In this case, teshuvahis returning to God, returning to all-encompassing connection. It is atonement—“at-one-ment”—with the Eternal Other.
When those fleeting moments happens, we can’t help but know our lives will never be the same.
A woman had been wandering about in a forest for several days, not knowing which was the right way out. Suddenly she saw another woman approaching her. Her heart was filled with joy. “Now I’ll certainly find the right way!” she thought.
When they neared one another, she asked the woman, “Sister, tell me which is the right way. I have been wandering in this forest for days.”
“Sister,” replied the other, “I don’t know the way out either, for I too have been wandering here for many, many days. But this I can tell you: do not take the way I have been taking, for that will lead you astray. But now, let us look for a new way out—together.”
In our lives, we know there’s no one right path for us to take. Each of us is doing the best we can, trying to make the best choices in our specific situations. What a comfort it is to know that those who sit beside us, who walk with us, are doing the same.
Even when we make teshuvah, even when we correct our course and return to the right path, we are still making our way through a great unknown.
How do we know which way to go? We meet one another, we learn from one another, and we forge a new path—together.
It’s strange, really, to reflect on all the encounters in our lives, and review how each person changed us. I think, of all things, about Facebook. I have countless “friends” catalogued on Facebook, but only a fraction are actually in my life today. Most wereimportant parts of my life for a time: real friends with whom I’ve lost touch, teachers and counselors who mentored me once, acquaintances I meant to get to know but never did. It’s as if I have a digital collection of those who changed the course of my life, in large or small ways. And when I think of it that way, I can’t help but feel grateful.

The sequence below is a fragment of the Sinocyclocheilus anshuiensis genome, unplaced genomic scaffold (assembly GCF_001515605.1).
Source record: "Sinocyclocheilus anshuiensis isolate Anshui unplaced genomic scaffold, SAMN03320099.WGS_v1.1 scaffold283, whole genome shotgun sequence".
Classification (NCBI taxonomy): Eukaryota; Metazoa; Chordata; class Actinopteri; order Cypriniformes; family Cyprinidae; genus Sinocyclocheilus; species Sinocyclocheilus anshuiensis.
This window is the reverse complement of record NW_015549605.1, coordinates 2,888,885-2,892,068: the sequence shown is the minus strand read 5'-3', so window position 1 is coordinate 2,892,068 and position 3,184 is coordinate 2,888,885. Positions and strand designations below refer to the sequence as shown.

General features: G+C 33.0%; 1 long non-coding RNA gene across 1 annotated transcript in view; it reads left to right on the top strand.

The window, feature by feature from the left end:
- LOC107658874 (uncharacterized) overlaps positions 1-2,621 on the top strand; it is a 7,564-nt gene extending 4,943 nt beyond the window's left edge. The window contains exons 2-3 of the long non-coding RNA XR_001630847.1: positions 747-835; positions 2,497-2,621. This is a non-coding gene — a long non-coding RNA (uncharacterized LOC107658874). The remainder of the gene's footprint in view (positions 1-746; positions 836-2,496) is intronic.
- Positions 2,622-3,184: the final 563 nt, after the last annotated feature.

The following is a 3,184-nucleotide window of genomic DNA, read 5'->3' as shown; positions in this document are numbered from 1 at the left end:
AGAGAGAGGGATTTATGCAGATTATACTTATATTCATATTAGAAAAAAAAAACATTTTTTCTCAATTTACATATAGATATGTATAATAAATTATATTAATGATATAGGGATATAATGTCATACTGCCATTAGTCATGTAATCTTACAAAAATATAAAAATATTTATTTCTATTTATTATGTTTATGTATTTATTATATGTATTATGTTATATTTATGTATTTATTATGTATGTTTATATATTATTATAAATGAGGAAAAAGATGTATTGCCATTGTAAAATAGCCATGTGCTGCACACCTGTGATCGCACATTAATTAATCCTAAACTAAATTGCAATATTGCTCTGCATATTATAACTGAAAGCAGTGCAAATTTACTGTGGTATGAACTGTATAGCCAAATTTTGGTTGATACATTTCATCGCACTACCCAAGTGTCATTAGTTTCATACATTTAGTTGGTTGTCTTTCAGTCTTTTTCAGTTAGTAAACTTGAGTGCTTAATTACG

All our relationships are temporary. Some are brief encounters, like with the man who carried me down the mountain, and some are encounters for life, like with a child, a spouse, or a friend. There will come a time when each encounter will end. Let it be enough that, for a while, they helped us know which way to go, and we helped them.
It’s like Glinda and Elphaba sing at the end of the Broadway show Wicked: “Who can say if I’ve been changed for the better? But, because I knew you, I have been changed for good.”
Every moment, every encounter—the possibility is there, if we are open to it.
In this season of teshuvah, of returning to the right path, may we help one another as we find our way. May we have moments of transcendent connection, knowing the love that binds us all together. And may we continue to run into God, each other, and life—and never be the same again.
L’shanah tovah tikateivu. May we be inscribed for goodness in the book of life.
Taylor, Barbara Brown. “The Bright Cloud of Unknowing.” Day1.Org, 2 Mar. 2014, day1.org/5560-the_bright_cloud_of_unknowing.
Kohn, Sally. The Opposite of Hate: a Field Guide to Repairing Our Humanity. Algonquin Books of Chapel Hill, 2019. Page 19.
Burger, Ariel. Witness: Lessons from Elie Wiesel’s Classroom. Houghton Mifflin Harcourt, 2018. Page 55.
Buber, Martin. I And Thou. Translated by Walter Kaufmann, Touchstone, 1970. Page 62.
Ibid. Page. 37.
Adapted from story by Rabbi Hayyim of Zans, as told in: Agnon, S. Y., editor. Days of Awe: A Treasury of Jewish Wisdom for Reflection, Repentance, and Renewal on the High Holy Days. Edited by Nahum N. Glatzer, Schocken Books, 1995. Page 22.
Various Artists. “For Good.” Wicked (Original Broadway Cast Recording), 2003.